You never tired of telling me and the cousins stories of your employment with the railways, back in the days of the Britishers. You would tell us of how that person got you addicted to the raw tobacco that you always had in your pocket, and how this person used to praise your work, and how you got someone transferred to another location. Your stories were always full of wit and drama, and we never got bored of hearing them.
Later, when each of us, your grandchildren, got married and visited with our respective spouses, you would show them a group photograph of you and your colleagues when you were, I think, about 25, and ask them to identify you. Every single time we visited. All of us would humour you. You were surprised when my husband identified you correctly on our first visit to your place, immediately after our wedding. How could he not, Thatha? Your big, Mickey Mouse ears always gave you away!
You see, you clearly gave me a cartload of memories!
One thing I don’t remember sharing with you – I was too young to remember – is you taking me to the Tambaram Railway Station to watch the trains going by, when I was a child of four or five. Amma has told me enough stories about this, though. You used to sing me songs made up by you exclusively for your grandchildren, tell us about the world, tell us made-up stuff and make me laugh till my sides hurt, and make me open my mouth agape in awe. I would, more often than not, fall asleep as soon as I hit the bed on those days of fun with you, giving much-needed relief to Amma!
Mama and Patti and you lived a long time in Madras, then shifted to Hyderabad, and later shifted back to Madras. It was Madras you loved, and Madras you wanted to live in forever. And you did live in Madras most of your lifetime. You and Madras were so closely associated, you always remained ‘Madras Thatha’ for all of us grandchildren.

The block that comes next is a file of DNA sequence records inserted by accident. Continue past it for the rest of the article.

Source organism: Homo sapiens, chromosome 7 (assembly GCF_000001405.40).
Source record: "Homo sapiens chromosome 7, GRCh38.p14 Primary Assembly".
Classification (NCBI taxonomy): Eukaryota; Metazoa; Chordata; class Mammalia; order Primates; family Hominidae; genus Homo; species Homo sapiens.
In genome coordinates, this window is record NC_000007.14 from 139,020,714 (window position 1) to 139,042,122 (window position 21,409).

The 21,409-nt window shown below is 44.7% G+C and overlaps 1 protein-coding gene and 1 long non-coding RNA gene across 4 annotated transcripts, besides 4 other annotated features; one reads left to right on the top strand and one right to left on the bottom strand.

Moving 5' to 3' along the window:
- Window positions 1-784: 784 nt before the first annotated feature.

You couldn’t make it to my wedding, and our visits to Chennai were very limited after that. Whenever the husband and I visited, though, you wanted us to sit around you and talk. No going out anywhere. Now I understand why you wanted that. You were home-bound, and you wanted us to give you a sense of the world, right? Exactly the way you did for the children in the family, when we were young. I don’t know how well we fared in bringing to you a piece of the world, though. I am glad I decided to spend some time with you and Patti exclusively, this January. Something told me I should, then.
You passed away peacefully last month, after a short trip to Bangalore that you insisted on, in spite of being extremely weak. Everyone asked you why you wanted to take the strain, but you wanted to. You left us immediately after that trip, as soon as you reached Chennai. Did your gut instinct tell you to meet me, the husband and Amma one last time, Thatha? That will always remain a puzzle to me. But, you know what, your visit is still so fresh in my mind that I am finding it difficult to believe that you are no more. The same is the case with my husband. We still feel we will walk in home some day to find you sitting in that typical legs-crossed posture of yours, sipping on some filter coffee or picking on a vadai, something that you loved to bits.
All said and done, Thatha, you lived a well-rounded life till the ripe old age of 95. I am glad you went the peaceful way you did. I am happy for the beautiful memories you gave me. I am glad you were a part of my life so long.
I hope you are in peace wherever you are, spreading your charm, wit and stories around, and bringing smiles to faces.
Loads of love.